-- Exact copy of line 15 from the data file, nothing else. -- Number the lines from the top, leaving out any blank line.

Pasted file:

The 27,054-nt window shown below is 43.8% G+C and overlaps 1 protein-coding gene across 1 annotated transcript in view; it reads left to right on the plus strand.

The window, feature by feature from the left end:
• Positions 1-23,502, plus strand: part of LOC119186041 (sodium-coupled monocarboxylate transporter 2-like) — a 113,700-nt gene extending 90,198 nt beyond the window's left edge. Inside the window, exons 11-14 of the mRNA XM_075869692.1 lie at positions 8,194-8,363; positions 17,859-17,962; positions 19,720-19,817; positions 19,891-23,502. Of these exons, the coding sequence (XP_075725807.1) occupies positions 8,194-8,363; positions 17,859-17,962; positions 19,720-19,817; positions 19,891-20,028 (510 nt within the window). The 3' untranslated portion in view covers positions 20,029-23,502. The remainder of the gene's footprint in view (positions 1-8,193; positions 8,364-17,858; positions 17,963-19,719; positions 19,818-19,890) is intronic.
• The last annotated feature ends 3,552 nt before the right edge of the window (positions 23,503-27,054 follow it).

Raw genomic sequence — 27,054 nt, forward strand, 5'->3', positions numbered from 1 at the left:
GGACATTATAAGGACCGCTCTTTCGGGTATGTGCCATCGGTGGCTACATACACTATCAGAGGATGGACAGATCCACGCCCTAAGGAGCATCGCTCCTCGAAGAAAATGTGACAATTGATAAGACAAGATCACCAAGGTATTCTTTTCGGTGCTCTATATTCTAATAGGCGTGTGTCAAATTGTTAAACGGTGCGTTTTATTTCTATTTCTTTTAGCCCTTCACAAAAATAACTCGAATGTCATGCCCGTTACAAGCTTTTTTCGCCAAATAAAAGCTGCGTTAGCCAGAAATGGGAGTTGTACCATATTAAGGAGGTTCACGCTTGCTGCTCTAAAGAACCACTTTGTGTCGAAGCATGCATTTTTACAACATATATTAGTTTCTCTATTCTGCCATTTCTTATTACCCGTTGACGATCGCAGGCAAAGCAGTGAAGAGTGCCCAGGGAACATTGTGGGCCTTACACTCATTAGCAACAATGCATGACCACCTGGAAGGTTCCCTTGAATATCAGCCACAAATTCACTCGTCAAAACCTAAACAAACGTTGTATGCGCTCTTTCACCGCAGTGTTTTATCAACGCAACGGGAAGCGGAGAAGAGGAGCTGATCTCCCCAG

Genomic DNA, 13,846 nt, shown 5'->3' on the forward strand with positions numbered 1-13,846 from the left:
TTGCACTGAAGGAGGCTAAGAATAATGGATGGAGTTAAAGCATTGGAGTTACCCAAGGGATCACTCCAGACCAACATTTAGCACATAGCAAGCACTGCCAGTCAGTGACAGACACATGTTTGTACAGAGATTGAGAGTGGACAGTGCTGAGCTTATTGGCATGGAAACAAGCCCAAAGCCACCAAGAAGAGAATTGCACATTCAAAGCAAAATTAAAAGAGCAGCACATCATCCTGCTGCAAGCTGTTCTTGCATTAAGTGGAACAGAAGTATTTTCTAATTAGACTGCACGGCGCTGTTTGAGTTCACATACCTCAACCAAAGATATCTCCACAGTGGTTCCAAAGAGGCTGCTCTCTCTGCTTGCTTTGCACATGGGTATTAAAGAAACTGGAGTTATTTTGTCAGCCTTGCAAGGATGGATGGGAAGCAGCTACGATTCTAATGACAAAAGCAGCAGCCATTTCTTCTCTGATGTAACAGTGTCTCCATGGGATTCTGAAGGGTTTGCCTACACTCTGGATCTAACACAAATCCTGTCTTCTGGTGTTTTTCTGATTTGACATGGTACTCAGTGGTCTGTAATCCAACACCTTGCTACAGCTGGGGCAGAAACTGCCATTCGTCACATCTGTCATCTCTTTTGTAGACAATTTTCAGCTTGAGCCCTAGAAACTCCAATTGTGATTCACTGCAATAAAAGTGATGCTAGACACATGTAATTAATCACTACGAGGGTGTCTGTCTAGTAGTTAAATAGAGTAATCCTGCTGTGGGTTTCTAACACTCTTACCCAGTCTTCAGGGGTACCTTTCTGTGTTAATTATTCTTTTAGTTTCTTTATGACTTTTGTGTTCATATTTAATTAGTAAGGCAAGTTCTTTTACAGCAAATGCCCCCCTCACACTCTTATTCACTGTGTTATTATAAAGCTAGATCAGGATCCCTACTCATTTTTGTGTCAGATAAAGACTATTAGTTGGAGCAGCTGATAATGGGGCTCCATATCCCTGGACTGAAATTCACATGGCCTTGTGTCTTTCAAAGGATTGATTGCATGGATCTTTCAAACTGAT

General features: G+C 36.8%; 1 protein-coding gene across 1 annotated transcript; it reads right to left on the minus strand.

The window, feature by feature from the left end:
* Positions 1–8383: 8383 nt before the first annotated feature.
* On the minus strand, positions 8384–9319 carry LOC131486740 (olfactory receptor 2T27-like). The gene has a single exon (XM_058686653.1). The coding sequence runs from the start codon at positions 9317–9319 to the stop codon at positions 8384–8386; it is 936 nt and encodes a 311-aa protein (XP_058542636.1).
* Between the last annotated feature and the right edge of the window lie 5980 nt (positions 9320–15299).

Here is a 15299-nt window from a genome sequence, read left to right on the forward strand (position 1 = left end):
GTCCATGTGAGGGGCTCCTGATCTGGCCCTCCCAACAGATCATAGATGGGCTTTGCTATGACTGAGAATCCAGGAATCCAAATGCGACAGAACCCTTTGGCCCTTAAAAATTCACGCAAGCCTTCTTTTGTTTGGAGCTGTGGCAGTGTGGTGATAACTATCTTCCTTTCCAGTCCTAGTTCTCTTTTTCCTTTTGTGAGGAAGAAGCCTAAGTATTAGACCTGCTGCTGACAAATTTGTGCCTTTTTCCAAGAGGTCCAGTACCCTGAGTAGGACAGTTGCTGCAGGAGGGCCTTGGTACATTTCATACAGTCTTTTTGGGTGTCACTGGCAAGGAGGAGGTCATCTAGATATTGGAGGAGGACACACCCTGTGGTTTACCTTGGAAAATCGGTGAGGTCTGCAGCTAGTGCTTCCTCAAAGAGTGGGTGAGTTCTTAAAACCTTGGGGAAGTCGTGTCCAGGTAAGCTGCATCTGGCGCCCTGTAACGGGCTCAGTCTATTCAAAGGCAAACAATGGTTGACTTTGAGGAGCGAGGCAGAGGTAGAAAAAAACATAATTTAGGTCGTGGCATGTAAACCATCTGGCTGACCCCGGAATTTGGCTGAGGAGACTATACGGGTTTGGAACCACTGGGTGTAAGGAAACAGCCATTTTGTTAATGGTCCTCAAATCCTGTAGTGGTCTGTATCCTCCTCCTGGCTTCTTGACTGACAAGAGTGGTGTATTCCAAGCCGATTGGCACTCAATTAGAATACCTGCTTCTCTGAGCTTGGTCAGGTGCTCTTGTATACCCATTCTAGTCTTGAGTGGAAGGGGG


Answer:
GTCCATGTGAGGGGCTCCTGATCTGGCCCTCCCAACAGATCATAGATGGGCTTTGCTATGACTGAGAATCCAGGAATCCAAATGCGACAGAACCCTTTGGCCCTTAAAAATTCACGCAAGCCTTCTTTTGTTTGGAGCTGTGGCAGTGTGGTGATAACTATCTTCCTTTCCAGTCCTAGTTCTCTTTTTCCTTTTGTGAGGAAGAAGCCTAAGTATTAGACCTGCTGCTGACAAATTTGTGCCTTTTTCCAAGAGGTCCAGTACCCTGAGTAGGACAGTTGCTGCAGGAGGGCCTTGGTACATTTCATACAGTCTTTTTGGGTGTCACTGGCAAGGAGGAGGTCATCTAGATATTGGAGGAGGACACACCCTGTGGTTTACCTTGGAAAATCGGTGAGGTCTGCAGCTAGTGCTTCCTCAAAGAGTGGGTGAGTTCTTAAAACCTTGGGGAAGTCGTGTCCAGGTAAGCTGCATCTGGCGCCCTGTAACGGGCTCAGTCTATTCAAAGGCAAACAATGGTTGACTTTGAGGAGCGAGGCAGAGGTAGAAAAAAACATAATTTAGGTCGTGGCATGTAAACCATCTGGCTGACCCCGGAATTTGGCTGAGGAGACTATACGGGTTTGGAACCACTGGGTGTAAGGAAACAGCCATTTTGTTAATGGTCCTCAAATCCTGTAGTGGTCTGTATCCTCCTCCTGGCTTCTTGACTGACAAGAGTGGTGTATTCCAAGCCGATTGGCACTCAATTAGAATACCTGCTTCTCTGAGCTTGGTCAGGTGCTCTTGTATACCCATTCTAGTCTTGAGTGGAAGGGGG